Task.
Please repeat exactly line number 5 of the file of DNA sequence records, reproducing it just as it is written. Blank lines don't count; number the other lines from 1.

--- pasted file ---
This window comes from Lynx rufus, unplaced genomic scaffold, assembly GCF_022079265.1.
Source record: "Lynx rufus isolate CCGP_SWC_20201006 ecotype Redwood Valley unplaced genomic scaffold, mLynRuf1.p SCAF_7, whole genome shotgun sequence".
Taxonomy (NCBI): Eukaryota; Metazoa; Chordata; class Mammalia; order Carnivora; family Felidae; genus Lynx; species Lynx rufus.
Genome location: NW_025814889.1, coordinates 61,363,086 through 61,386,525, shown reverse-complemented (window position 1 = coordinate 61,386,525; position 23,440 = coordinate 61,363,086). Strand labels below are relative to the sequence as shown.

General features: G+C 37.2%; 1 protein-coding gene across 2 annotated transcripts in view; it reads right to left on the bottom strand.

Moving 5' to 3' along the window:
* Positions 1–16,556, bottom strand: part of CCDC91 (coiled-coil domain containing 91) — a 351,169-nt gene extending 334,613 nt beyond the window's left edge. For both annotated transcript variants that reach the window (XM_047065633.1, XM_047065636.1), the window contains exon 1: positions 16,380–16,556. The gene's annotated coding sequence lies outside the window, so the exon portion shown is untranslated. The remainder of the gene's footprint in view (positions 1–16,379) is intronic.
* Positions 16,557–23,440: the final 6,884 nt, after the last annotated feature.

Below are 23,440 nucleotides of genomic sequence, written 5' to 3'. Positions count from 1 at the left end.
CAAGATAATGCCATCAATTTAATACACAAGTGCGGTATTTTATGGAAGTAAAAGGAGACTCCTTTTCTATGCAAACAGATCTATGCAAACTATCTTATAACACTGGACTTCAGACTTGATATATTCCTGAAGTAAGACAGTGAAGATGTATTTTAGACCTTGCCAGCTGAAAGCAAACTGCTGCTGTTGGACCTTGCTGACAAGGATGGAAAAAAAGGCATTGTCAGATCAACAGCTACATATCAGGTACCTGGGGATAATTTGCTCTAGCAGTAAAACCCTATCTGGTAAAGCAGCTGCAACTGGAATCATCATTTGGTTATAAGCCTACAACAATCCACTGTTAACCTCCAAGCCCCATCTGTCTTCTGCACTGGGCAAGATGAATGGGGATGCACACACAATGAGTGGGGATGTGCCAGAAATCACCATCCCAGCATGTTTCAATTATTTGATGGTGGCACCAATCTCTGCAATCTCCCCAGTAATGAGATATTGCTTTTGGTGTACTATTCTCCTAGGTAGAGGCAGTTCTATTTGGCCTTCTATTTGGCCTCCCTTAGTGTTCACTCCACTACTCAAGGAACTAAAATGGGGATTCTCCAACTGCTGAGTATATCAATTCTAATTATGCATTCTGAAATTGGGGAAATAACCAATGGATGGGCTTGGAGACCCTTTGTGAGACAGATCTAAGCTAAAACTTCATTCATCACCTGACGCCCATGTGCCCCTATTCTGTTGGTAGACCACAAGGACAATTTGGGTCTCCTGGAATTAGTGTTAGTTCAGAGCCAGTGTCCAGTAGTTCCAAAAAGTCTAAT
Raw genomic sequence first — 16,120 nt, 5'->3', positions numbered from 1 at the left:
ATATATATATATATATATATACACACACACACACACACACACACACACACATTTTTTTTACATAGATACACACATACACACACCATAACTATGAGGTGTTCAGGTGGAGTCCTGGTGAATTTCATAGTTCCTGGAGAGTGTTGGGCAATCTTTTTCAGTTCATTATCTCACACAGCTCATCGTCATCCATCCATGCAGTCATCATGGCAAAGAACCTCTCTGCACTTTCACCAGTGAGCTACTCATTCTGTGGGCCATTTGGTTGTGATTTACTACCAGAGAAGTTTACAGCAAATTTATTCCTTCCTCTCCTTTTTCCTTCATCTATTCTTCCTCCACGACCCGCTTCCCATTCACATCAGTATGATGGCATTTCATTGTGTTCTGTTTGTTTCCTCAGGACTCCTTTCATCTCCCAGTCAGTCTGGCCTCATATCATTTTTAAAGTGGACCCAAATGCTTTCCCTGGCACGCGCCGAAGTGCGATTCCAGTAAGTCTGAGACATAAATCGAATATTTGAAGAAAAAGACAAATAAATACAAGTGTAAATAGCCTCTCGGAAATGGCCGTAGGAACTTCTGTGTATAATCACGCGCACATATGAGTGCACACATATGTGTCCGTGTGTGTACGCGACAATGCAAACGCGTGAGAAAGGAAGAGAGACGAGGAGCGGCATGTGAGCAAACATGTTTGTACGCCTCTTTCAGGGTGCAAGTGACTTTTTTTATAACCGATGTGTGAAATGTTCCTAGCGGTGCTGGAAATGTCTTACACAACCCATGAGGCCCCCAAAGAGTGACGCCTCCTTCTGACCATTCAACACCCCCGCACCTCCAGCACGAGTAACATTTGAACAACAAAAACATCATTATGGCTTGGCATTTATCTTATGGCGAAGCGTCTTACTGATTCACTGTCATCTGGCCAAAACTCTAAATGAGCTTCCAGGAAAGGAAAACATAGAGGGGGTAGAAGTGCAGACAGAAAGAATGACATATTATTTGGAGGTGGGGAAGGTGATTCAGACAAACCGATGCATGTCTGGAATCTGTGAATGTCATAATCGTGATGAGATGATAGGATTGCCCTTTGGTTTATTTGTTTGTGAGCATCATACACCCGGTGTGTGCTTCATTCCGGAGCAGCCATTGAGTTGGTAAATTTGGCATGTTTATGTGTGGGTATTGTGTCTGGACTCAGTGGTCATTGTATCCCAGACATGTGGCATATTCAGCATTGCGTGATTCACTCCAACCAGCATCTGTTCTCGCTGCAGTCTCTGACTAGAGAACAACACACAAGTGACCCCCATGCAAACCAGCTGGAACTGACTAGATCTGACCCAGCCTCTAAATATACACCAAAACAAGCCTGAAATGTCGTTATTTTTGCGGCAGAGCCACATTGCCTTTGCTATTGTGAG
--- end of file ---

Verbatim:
General features: G+C 37.2%; 1 protein-coding gene across 2 annotated transcripts in view; it reads right to left on the bottom strand.